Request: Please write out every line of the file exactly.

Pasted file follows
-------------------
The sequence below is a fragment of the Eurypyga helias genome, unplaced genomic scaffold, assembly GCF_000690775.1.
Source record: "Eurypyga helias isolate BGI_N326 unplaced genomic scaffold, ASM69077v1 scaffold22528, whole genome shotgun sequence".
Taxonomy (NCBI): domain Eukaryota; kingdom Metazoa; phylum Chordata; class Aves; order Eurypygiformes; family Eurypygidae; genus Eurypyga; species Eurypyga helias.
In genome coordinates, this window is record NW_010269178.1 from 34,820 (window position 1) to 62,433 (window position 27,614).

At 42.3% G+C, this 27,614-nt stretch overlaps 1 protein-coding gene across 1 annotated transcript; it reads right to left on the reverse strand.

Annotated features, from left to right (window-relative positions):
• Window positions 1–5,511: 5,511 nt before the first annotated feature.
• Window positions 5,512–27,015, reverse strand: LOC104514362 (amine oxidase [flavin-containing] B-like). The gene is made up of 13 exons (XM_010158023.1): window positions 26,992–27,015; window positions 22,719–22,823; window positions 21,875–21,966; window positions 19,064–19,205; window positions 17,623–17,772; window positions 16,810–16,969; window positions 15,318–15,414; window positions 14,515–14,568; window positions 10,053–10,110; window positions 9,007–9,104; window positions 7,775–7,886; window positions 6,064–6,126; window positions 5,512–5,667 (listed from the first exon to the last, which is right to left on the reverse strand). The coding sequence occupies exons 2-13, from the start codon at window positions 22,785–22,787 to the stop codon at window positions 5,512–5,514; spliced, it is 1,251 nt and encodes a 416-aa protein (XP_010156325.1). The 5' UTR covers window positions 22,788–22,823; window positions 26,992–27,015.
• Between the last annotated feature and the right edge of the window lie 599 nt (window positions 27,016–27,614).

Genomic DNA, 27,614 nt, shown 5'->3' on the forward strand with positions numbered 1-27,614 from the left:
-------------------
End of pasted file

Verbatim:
The sequence below is a fragment of the Eurypyga helias genome, unplaced genomic scaffold, assembly GCF_000690775.1.
Source record: "Eurypyga helias isolate BGI_N326 unplaced genomic scaffold, ASM69077v1 scaffold22528, whole genome shotgun sequence".
Taxonomy (NCBI): domain Eukaryota; kingdom Metazoa; phylum Chordata; class Aves; order Eurypygiformes; family Eurypygidae; genus Eurypyga; species Eurypyga helias.
In genome coordinates, this window is record NW_010269178.1 from 34,820 (window position 1) to 62,433 (window position 27,614).

At 42.3% G+C, this 27,614-nt stretch overlaps 1 protein-coding gene across 1 annotated transcript; it reads right to left on the reverse strand.

Annotated features, from left to right (window-relative positions):
• Window positions 1–5,511: 5,511 nt before the first annotated feature.
• Window positions 5,512–27,015, reverse strand: LOC104514362 (amine oxidase [flavin-containing] B-like). The gene is made up of 13 exons (XM_010158023.1): window positions 26,992–27,015; window positions 22,719–22,823; window positions 21,875–21,966; window positions 19,064–19,205; window positions 17,623–17,772; window positions 16,810–16,969; window positions 15,318–15,414; window positions 14,515–14,568; window positions 10,053–10,110; window positions 9,007–9,104; window positions 7,775–7,886; window positions 6,064–6,126; window positions 5,512–5,667 (listed from the first exon to the last, which is right to left on the reverse strand). The coding sequence occupies exons 2-13, from the start codon at window positions 22,785–22,787 to the stop codon at window positions 5,512–5,514; spliced, it is 1,251 nt and encodes a 416-aa protein (XP_010156325.1). The 5' UTR covers window positions 22,788–22,823; window positions 26,992–27,015.
• Between the last annotated feature and the right edge of the window lie 599 nt (window positions 27,016–27,614).

Genomic DNA, 27,614 nt, shown 5'->3' on the forward strand with positions numbered 1-27,614 from the left: